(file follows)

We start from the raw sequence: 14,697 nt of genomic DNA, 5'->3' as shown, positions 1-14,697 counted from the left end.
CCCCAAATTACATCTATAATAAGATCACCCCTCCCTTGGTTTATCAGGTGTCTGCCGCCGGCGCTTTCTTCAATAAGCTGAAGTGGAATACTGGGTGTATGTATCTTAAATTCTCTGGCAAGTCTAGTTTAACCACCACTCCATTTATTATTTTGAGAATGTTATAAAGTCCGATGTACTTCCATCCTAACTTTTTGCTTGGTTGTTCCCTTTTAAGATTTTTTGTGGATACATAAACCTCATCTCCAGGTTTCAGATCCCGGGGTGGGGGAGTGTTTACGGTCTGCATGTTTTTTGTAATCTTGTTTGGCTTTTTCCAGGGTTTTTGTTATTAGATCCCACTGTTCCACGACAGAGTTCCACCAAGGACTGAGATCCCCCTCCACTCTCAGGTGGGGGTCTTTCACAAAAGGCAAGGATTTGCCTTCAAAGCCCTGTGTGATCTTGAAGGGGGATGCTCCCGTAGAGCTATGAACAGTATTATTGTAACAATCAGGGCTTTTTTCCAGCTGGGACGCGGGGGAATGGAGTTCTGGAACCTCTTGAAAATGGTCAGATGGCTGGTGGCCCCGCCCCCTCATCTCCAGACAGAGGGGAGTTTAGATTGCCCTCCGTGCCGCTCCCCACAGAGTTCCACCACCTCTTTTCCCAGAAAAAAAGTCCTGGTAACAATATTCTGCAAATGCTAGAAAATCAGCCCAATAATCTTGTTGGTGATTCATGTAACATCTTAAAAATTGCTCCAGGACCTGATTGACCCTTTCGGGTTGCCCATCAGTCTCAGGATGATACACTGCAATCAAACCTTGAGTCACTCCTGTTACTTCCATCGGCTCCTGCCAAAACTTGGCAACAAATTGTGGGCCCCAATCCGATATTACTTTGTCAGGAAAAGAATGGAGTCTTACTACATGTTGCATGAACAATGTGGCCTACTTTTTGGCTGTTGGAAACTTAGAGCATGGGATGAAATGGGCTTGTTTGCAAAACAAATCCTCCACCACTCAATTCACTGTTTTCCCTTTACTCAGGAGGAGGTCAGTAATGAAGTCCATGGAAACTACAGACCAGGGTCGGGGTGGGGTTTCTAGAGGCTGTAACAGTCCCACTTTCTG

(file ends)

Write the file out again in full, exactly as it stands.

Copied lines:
We start from the raw sequence: 14,697 nt of genomic DNA, 5'->3' as shown, positions 1-14,697 counted from the left end.
CCCCAAATTACATCTATAATAAGATCACCCCTCCCTTGGTTTATCAGGTGTCTGCCGCCGGCGCTTTCTTCAATAAGCTGAAGTGGAATACTGGGTGTATGTATCTTAAATTCTCTGGCAAGTCTAGTTTAACCACCACTCCATTTATTATTTTGAGAATGTTATAAAGTCCGATGTACTTCCATCCTAACTTTTTGCTTGGTTGTTCCCTTTTAAGATTTTTTGTGGATACATAAACCTCATCTCCAGGTTTCAGATCCCGGGGTGGGGGAGTGTTTACGGTCTGCATGTTTTTTGTAATCTTGTTTGGCTTTTTCCAGGGTTTTTGTTATTAGATCCCACTGTTCCACGACAGAGTTCCACCAAGGACTGAGATCCCCCTCCACTCTCAGGTGGGGGTCTTTCACAAAAGGCAAGGATTTGCCTTCAAAGCCCTGTGTGATCTTGAAGGGGGATGCTCCCGTAGAGCTATGAACAGTATTATTGTAACAATCAGGGCTTTTTTCCAGCTGGGACGCGGGGGAATGGAGTTCTGGAACCTCTTGAAAATGGTCAGATGGCTGGTGGCCCCGCCCCCTCATCTCCAGACAGAGGGGAGTTTAGATTGCCCTCCGTGCCGCTCCCCACAGAGTTCCACCACCTCTTTTCCCAGAAAAAAAGTCCTGGTAACAATATTCTGCAAATGCTAGAAAATCAGCCCAATAATCTTGTTGGTGATTCATGTAACATCTTAAAAATTGCTCCAGGACCTGATTGACCCTTTCGGGTTGCCCATCAGTCTCAGGATGATACACTGCAATCAAACCTTGAGTCACTCCTGTTACTTCCATCGGCTCCTGCCAAAACTTGGCAACAAATTGTGGGCCCCAATCCGATATTACTTTGTCAGGAAAAGAATGGAGTCTTACTACATGTTGCATGAACAATGTGGCCTACTTTTTGGCTGTTGGAAACTTAGAGCATGGGATGAAATGGGCTTGTTTGCAAAACAAATCCTCCACCACTCAATTCACTGTTTTCCCTTTACTCAGGAGGAGGTCAGTAATGAAGTCCATGGAAACTACAGACCAGGGTCGGGGTGGGGTTTCTAGAGGCTGTAACAGTCCCACTTTCTG